Walking Drum (Paperback)
|Author: Louis L'Amour|
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|Warrior, lover, and scholar, Kerbouchard boldly sweeps through the castles, villages, and galleys of twelfth-century Europe, in an adventure that takes him from the shores of Brittany to the steppes of Russia. *Author: LAmour, Louis *Publication Date: 1988/11/01 *Binding Type: Paperback *Language: English *Depth: 1.25 *Width: 4.25 *Height: 6.75|
From the Publisher:
Here is an historic adventure of extraordinary power waiting to sweep you away to exotic lands as one of the most popular writers of our time conquers new storytelling worlds. Louis LAmour has been best known for his ability to capture the spirit and drama of the authentic American West. Now he guides his readers to an even more distant frontier -- the enthralling lands of the 12th century.At the center of The Walking Drum is Kerbouchard, one of LAmours greatest heroes. Warrior, lover, scholar, Kerbouchard is a daring seeker of knowledge and fortune bound on a journey of enormous challenge, danger and revenge. Across the Europe, the Russian steppes and through the Byzantine wonder of Constantinople, gateway to Asia, Kerbouchard is thrust into the heart of the treacheries, passions, violence and dazzling wonders of a magnificent time. From castle to slave gallery, from sword-racked battlefields to a princesss secret chamber, and ultimately, to the impregnable fortress of the Valley of Assassins, The Walking Drum is a powerful adventure of an ancient world you will find every bit as riveting as Louis LAmour's stories of the American West.Travelling across Europe and through the Byzantine wonders of Constantinople, the adventurer Kerbouchard encounters the passions and violence of an ancient world.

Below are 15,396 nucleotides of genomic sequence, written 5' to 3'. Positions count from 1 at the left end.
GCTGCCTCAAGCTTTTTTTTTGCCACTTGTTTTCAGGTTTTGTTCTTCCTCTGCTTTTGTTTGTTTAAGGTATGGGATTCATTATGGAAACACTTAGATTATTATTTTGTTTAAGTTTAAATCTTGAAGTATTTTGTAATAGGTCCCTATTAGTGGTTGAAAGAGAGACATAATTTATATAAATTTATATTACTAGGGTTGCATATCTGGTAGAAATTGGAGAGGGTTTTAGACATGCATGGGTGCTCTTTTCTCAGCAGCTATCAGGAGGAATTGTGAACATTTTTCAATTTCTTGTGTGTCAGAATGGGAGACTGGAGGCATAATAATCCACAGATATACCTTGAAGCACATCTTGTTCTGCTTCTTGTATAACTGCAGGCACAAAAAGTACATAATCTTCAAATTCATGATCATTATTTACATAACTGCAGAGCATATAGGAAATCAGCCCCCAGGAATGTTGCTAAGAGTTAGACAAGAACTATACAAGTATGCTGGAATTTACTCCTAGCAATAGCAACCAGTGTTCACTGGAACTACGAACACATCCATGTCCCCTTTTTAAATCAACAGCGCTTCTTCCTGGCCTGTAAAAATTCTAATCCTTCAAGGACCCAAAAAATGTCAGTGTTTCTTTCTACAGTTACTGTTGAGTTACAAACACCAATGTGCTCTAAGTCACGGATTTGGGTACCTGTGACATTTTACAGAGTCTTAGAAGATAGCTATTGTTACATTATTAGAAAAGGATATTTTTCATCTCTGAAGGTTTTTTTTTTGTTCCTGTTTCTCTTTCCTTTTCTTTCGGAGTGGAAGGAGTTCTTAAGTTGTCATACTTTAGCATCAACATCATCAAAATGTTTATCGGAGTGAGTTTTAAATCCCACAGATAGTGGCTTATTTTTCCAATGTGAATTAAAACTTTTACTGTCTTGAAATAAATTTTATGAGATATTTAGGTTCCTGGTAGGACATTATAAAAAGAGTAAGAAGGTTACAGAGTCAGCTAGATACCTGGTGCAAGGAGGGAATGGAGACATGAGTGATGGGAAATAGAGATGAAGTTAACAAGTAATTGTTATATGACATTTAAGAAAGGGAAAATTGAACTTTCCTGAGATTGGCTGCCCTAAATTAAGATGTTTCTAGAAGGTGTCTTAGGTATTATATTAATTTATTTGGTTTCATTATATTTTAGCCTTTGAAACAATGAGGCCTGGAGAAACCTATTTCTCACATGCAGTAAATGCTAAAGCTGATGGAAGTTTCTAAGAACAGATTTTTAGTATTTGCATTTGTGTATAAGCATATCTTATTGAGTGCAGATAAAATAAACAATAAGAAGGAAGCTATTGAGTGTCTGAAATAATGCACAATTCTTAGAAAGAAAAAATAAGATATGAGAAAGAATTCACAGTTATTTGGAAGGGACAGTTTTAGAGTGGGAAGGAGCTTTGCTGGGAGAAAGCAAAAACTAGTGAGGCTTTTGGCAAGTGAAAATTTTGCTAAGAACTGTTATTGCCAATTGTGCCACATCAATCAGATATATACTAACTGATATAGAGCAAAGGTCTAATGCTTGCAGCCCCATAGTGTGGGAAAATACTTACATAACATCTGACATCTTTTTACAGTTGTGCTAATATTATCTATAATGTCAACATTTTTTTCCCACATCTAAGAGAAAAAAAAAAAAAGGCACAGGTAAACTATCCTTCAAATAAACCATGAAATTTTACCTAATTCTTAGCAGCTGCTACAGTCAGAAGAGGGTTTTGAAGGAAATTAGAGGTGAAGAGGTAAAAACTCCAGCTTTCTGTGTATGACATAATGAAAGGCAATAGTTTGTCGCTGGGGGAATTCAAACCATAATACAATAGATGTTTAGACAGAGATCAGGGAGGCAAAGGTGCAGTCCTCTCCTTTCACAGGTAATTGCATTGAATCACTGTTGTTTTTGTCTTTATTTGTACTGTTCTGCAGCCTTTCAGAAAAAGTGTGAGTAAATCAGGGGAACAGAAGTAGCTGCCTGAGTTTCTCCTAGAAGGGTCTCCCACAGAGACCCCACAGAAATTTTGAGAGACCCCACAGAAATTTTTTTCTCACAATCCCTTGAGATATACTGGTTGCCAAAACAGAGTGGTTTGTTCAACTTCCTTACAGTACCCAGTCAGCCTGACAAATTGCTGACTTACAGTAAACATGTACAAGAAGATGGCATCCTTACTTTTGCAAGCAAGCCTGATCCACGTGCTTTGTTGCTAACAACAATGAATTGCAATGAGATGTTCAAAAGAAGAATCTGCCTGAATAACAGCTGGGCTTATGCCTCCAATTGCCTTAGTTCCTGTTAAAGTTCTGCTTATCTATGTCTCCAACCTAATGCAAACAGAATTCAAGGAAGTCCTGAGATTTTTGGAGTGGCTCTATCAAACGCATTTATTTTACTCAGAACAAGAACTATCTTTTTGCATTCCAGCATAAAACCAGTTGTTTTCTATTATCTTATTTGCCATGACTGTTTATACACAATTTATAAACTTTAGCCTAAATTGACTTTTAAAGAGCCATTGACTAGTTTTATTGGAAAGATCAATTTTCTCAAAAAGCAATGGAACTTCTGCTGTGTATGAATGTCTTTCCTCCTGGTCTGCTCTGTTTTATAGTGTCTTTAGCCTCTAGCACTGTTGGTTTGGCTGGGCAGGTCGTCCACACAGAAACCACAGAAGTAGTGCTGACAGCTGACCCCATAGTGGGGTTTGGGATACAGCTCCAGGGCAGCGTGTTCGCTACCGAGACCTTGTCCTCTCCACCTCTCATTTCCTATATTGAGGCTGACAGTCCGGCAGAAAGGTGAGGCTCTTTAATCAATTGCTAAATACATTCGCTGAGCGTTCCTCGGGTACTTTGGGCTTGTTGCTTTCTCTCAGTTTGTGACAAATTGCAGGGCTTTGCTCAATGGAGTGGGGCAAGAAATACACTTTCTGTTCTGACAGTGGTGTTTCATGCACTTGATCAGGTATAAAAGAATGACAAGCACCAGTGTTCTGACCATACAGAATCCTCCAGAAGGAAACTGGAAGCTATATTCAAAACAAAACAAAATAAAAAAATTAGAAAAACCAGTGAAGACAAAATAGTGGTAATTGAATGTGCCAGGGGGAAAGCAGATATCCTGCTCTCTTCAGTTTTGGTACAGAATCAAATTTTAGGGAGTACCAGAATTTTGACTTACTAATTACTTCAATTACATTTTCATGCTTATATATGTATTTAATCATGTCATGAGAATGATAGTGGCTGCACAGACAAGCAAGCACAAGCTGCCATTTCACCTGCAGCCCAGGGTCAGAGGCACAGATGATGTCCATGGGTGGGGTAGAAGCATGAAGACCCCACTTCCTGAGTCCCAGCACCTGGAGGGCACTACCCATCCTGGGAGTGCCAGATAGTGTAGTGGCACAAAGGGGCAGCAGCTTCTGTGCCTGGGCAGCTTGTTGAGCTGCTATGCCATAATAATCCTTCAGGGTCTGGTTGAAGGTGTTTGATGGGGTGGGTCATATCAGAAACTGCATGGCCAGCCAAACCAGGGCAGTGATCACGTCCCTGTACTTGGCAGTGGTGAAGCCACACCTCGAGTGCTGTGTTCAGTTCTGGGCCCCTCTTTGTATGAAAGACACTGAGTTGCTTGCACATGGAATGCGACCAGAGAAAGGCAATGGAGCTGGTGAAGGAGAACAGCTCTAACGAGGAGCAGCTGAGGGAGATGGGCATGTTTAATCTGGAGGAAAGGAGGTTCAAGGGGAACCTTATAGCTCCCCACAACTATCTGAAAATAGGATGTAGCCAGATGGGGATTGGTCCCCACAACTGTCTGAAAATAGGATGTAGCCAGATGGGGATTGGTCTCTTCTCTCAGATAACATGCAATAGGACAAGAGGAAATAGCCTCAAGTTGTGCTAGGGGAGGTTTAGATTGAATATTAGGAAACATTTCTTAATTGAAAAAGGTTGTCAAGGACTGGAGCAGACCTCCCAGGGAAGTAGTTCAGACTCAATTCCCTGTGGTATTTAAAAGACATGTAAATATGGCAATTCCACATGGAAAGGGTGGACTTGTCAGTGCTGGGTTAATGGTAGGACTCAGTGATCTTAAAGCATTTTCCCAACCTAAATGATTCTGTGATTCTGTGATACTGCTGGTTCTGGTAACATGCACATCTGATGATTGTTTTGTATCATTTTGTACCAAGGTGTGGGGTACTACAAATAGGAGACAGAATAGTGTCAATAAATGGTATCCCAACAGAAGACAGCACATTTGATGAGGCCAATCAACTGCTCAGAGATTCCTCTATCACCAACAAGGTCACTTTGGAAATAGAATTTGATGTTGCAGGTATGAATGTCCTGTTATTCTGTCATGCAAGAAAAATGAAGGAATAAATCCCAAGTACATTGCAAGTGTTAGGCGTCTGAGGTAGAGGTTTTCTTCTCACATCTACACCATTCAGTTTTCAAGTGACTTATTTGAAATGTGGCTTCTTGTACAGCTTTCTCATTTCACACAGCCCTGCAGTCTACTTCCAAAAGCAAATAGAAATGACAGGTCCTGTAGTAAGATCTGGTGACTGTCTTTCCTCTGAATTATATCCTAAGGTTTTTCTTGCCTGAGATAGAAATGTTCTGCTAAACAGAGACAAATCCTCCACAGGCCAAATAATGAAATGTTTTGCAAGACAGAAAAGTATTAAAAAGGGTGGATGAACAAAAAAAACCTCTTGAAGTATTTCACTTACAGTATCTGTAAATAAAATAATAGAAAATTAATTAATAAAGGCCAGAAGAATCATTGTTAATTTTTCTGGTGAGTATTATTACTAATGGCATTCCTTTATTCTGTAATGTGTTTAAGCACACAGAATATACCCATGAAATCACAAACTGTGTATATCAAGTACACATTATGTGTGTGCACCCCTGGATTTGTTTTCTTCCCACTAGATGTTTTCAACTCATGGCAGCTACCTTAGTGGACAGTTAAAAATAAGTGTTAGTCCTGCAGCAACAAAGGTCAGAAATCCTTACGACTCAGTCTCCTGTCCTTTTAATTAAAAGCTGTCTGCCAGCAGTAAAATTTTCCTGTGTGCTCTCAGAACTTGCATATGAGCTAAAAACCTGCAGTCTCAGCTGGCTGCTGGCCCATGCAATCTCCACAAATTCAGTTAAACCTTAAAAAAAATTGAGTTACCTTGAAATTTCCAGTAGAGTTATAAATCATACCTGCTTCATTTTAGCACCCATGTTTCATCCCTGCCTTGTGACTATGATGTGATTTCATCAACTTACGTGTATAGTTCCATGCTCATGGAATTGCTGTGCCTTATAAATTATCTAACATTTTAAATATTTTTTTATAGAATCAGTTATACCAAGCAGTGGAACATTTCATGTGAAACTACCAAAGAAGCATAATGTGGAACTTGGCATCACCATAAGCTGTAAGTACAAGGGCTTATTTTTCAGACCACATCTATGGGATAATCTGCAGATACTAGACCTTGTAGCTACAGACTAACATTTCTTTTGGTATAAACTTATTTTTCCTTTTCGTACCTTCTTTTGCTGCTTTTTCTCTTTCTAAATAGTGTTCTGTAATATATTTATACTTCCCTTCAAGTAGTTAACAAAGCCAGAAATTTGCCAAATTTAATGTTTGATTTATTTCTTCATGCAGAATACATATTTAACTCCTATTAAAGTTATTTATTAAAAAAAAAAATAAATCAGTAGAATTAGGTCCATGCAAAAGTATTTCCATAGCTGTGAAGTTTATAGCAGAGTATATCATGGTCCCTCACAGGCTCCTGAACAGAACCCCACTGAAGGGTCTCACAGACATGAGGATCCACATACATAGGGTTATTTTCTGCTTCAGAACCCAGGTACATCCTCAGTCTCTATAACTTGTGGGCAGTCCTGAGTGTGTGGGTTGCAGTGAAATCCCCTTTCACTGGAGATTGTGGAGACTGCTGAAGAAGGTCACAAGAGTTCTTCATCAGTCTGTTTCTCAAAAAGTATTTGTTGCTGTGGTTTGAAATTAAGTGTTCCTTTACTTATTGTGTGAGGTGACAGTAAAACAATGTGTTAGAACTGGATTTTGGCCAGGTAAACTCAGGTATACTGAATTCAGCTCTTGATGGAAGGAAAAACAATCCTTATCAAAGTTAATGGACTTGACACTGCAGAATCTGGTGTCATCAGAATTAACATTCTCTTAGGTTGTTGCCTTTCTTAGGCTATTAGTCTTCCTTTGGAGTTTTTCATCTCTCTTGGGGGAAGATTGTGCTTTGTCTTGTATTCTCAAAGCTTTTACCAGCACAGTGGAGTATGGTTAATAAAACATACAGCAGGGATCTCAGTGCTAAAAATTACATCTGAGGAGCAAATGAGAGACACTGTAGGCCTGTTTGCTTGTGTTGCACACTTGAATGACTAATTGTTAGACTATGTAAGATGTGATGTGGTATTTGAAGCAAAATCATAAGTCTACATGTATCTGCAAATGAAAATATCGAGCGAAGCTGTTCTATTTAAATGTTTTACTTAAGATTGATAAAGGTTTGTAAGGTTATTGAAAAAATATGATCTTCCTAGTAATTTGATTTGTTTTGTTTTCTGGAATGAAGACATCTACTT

Born in Jamestown, North Dakota in 1908, Western novelist Louis L'Amour lived the life of an adventurer. He held jobs as a longshoreman, lumberjack, miner, elephant handler, boxer, and fruit picker, among others. During his years traveling he was shipwrecked in the West Indies, and was also left stranded in the Mojove Desert. And of course, he worked as a journalist, lecturer, and author. L'Amour's body of work includes over 100 books, several of which have been made into films. He won the American Book Award in 1980, was the first novelist to win the Congressional Gold Medal, in 1983, and was awarded the Medal of Freedom by President Ronald Reagan in 1984. L'Amour married Katherine Elizabeth Adams in 1956, and the couple reared two children, Beau and Angelique. He died at his home in Los Angeles in 1988.